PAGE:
Ignoring the Fax

Until the Obama Occupation of the White House just over a year ago, the idea of faxing or emailing Rep. Baron Hill (left), a U.S. Congressman in Indiana's 9th District, had close to zero chance of turning up on my to-do list.

But, until the Obama Occupation, how many among us who lived outside of Massachusetts would have been so keenly aware of an emerging politician named Scott Brown? Or the number of pro-life Democrats in the House? Or the definition of Senate "reconciliation"?

With our Democracy on the brink, I've joined countless thousands of fellow Americans in an outreach targeting members of Congress, urging staunch rejection of Obamacare, demanding that these elected officials heed the will of a majority of Americans. (The newest Gallup poll finds 48% would advise their Congressmen to vote against the monstrosity, even as it approaches ramming speed).

People who are paying attention recognized long ago that the sweeping legislation sought by Obama, Pelosi and Reid is not health insurance reform but a Socialist takeover of the U.S. economy that fundamentally changes the relationship of citizens to the federal government, does nothing to rein in the high costs of insurance premiums, medical procedures or prescription drugs, and ignores the dire need to end frivolous lawsuits that spawn defensive medicine.

So the choice is clear: Do nothing and assume that the America we've always cherished will weather the Obama Occupation, or rise up and do whatever it takes to stop this, including faxes sent to Democrats like Baron Hill of Indiana.

Even this simple exercise reveals what we are up against. Just because members of Congress have fax numbers (easily located on web sites or in various directories), repeated attempts to fax them can be futile of late. No fewer than a dozen out of 30 key House Democrat Obamacare voters could not be reached this past week by fax, based on my experiences. They've gone into hiding. I suspect they've conveniently instructed Washington staffers to stop adding paper. The obvious alternative is email, but many of these same "public servants" have rigged their web sites to restrict electronic communications to residents of their districts.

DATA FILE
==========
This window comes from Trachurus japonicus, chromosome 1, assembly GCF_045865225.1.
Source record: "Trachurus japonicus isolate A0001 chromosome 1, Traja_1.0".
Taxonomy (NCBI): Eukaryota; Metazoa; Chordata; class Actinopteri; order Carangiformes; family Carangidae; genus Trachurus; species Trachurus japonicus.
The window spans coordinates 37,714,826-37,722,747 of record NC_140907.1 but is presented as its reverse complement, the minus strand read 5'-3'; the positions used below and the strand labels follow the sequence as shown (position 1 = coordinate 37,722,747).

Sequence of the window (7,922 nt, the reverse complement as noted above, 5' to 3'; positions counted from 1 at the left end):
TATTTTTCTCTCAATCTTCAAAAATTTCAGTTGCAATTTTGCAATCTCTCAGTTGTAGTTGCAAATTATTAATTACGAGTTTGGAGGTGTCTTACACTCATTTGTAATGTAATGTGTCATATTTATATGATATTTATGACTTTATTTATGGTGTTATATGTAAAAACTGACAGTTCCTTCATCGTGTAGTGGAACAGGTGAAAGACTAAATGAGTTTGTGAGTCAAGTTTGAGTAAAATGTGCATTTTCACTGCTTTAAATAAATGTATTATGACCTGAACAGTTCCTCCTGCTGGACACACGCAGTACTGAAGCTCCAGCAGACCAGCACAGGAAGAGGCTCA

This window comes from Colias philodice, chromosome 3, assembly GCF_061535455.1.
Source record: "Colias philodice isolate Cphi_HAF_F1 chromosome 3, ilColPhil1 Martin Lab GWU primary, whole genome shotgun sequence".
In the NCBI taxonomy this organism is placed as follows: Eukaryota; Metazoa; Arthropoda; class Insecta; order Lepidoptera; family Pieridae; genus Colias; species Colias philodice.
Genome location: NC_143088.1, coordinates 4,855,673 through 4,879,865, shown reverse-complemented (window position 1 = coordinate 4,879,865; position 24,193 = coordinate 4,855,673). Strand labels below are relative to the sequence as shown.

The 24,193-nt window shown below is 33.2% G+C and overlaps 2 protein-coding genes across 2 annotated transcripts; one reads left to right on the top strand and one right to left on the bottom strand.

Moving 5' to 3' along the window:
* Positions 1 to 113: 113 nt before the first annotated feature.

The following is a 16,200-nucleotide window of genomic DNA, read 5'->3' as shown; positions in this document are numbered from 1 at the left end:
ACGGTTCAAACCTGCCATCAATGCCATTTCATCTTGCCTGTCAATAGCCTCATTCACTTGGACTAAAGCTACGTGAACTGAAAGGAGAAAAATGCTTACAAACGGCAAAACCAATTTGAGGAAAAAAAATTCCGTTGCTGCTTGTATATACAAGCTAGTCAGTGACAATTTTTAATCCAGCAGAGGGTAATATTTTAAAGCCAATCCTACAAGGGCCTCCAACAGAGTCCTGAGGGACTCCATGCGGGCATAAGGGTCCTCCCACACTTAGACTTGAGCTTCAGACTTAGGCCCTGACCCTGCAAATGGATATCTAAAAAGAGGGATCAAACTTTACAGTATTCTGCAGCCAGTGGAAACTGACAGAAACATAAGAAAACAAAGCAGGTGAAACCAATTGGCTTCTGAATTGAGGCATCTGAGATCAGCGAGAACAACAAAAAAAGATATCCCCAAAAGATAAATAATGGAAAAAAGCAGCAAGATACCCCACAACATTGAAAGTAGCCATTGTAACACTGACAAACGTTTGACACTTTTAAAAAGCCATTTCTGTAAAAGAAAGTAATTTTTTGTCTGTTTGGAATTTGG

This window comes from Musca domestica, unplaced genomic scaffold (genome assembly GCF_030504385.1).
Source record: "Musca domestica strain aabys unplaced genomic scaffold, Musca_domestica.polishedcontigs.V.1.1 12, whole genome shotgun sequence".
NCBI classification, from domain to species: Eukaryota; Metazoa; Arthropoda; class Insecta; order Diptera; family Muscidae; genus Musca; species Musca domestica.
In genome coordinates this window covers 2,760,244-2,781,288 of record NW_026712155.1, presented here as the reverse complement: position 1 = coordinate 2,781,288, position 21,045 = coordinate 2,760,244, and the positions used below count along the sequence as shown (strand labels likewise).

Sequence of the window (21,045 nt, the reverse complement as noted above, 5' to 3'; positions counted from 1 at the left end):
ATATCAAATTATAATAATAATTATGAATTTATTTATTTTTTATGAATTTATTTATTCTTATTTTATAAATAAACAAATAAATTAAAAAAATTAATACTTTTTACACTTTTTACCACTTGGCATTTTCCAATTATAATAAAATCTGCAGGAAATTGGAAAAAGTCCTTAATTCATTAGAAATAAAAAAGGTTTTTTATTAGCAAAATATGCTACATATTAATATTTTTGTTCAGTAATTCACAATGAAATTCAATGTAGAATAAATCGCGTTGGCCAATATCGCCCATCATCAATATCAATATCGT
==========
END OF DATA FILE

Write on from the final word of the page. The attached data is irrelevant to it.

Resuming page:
At a time when every member of Congress needs to be aware of broad public sentiment against nationalized health insurance legislation, the elected lawmakers listed here are cowering in the shadows: Jerry McNerney (CA-11); Jim Himes (CT-4); Bill Foster (IL-14); Baron Hill (IN-9); Carol Shea-Porter (NH-1); Tim Bishop (NY-1); Mike Arcuri (NY-24); Mary Jo Kilroy (OH-15); Paul Kanjorski (PA-11); John Spratt (SC-5); Alan Mollohan (WV-1); and Nick Rahall (WV-3). Kilroy's web site, however, does not restrict emailing from within her district.

As for the others, we must not be deterred. We must find alternate fax and phone numbers (in district offices, for example). We must track these people down and get in their faces, and let them see the glint of Patriotic determination in our eyes. We must keep the pressure on until the bitter end. And it will be bitter. Why must we soldier on? Why is it up to me and you to do the work of the Washington political elite? TheNational Review's Richard Lowry said it quite well in a recent essay entitled, "Defend Her".

"...It is blindness to ignore that American exceptionalism has homegrown enemies -- people who misunderstand the sources of American greatness or think them outdated. If they succeed, we will be less free, less innovative, less rich, less self-governing, and less secure.

"We will be less."